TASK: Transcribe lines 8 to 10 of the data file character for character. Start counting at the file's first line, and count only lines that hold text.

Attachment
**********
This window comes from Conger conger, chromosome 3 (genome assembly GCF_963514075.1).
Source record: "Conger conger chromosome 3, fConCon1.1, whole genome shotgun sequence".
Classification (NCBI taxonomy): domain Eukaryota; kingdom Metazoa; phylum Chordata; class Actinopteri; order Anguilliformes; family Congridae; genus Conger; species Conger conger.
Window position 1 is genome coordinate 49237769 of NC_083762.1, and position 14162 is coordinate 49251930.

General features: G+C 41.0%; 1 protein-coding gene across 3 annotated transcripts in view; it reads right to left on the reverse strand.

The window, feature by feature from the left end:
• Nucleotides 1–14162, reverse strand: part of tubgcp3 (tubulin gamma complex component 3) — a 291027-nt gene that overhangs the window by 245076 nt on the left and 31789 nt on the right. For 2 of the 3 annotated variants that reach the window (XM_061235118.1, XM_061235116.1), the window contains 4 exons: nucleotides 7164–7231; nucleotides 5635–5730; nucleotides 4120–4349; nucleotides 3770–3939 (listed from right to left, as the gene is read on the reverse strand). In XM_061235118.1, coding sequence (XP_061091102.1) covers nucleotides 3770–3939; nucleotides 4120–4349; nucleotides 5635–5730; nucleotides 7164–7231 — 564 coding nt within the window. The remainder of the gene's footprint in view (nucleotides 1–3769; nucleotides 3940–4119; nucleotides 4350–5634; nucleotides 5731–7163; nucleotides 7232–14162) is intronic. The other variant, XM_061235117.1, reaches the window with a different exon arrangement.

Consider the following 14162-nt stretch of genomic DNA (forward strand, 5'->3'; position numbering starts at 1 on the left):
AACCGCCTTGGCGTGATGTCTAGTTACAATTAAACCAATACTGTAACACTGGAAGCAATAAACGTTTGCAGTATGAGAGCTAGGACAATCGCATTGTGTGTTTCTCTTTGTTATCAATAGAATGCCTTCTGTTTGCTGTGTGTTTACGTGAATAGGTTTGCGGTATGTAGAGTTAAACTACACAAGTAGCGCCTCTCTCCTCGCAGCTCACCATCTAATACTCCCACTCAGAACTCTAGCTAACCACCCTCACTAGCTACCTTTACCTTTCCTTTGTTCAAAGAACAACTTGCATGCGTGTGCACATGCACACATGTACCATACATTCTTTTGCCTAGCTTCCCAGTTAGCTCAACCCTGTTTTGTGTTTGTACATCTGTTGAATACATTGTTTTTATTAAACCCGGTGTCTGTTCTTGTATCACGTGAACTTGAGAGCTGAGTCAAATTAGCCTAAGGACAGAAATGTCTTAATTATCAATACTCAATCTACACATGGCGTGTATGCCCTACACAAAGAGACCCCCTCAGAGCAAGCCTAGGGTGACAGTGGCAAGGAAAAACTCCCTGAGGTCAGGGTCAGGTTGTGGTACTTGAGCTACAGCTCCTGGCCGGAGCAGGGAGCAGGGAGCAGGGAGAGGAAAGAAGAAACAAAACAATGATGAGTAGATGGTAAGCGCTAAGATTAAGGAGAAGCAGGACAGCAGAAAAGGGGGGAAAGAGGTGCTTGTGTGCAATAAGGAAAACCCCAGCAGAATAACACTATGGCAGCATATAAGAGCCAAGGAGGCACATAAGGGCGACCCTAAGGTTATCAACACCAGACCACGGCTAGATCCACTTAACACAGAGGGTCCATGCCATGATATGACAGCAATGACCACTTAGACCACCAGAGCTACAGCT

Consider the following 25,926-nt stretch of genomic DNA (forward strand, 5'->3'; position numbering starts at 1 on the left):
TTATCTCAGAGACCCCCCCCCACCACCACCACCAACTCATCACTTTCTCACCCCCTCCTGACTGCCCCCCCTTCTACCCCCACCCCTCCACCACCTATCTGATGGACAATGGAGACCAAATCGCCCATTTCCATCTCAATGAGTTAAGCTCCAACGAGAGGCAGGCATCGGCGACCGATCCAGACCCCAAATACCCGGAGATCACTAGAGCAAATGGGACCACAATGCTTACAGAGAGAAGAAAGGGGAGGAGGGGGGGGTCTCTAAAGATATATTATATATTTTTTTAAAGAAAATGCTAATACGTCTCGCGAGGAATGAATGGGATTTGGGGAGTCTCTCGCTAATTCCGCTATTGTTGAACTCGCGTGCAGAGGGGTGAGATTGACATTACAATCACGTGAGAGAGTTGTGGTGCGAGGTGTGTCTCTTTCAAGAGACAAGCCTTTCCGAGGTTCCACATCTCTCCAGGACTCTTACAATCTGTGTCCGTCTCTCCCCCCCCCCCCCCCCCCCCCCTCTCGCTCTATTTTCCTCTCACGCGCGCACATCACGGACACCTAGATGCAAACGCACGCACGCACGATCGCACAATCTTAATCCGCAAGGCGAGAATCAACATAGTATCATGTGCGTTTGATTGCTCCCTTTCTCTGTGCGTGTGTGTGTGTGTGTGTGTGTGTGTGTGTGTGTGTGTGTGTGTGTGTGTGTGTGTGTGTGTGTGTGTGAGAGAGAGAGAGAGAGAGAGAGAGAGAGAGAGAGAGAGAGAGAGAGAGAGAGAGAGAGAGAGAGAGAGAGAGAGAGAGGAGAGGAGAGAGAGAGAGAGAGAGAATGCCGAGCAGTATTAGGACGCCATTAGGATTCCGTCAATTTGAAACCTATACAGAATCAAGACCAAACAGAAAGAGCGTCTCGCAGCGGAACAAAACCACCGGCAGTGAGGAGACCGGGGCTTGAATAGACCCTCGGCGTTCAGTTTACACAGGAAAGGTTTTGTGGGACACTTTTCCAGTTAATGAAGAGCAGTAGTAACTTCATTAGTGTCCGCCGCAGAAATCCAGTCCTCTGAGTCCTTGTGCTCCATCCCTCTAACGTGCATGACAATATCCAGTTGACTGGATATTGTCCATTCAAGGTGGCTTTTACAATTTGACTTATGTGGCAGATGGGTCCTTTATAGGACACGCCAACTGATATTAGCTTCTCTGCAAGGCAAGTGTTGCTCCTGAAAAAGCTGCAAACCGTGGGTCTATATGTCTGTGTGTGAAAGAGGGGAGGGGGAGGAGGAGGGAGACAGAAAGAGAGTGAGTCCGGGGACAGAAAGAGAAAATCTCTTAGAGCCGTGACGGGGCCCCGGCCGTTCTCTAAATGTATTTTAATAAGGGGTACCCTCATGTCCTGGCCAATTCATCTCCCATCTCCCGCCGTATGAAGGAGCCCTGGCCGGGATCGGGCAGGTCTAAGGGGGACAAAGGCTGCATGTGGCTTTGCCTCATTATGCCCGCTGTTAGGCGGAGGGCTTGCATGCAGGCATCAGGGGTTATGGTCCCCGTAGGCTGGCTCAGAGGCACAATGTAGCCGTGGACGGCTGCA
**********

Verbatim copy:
Consider the following 14162-nt stretch of genomic DNA (forward strand, 5'->3'; position numbering starts at 1 on the left):
AACCGCCTTGGCGTGATGTCTAGTTACAATTAAACCAATACTGTAACACTGGAAGCAATAAACGTTTGCAGTATGAGAGCTAGGACAATCGCATTGTGTGTTTCTCTTTGTTATCAATAGAATGCCTTCTGTTTGCTGTGTGTTTACGTGAATAGGTTTGCGGTATGTAGAGTTAAACTACACAAGTAGCGCCTCTCTCCTCGCAGCTCACCATCTAATACTCCCACTCAGAACTCTAGCTAACCACCCTCACTAGCTACCTTTACCTTTCCTTTGTTCAAAGAACAACTTGCATGCGTGTGCACATGCACACATGTACCATACATTCTTTTGCCTAGCTTCCCAGTTAGCTCAACCCTGTTTTGTGTTTGTACATCTGTTGAATACATTGTTTTTATTAAACCCGGTGTCTGTTCTTGTATCACGTGAACTTGAGAGCTGAGTCAAATTAGCCTAAGGACAGAAATGTCTTAATTATCAATACTCAATCTACACATGGCGTGTATGCCCTACACAAAGAGACCCCCTCAGAGCAAGCCTAGGGTGACAGTGGCAAGGAAAAACTCCCTGAGGTCAGGGTCAGGTTGTGGTACTTGAGCTACAGCTCCTGGCCGGAGCAGGGAGCAGGGAGCAGGGAGAGGAAAGAAGAAACAAAACAATGATGAGTAGATGGTAAGCGCTAAGATTAAGGAGAAGCAGGACAGCAGAAAAGGGGGGAAAGAGGTGCTTGTGTGCAATAAGGAAAACCCCAGCAGAATAACACTATGGCAGCATATAAGAGCCAAGGAGGCACATAAGGGCGACCCTAAGGTTATCAACACCAGACCACGGCTAGATCCACTTAACACAGAGGGTCCATGCCATGATATGACAGCAATGACCACTTAGACCACCAGAGCTACAGCT

Consider the following 25,926-nt stretch of genomic DNA (forward strand, 5'->3'; position numbering starts at 1 on the left):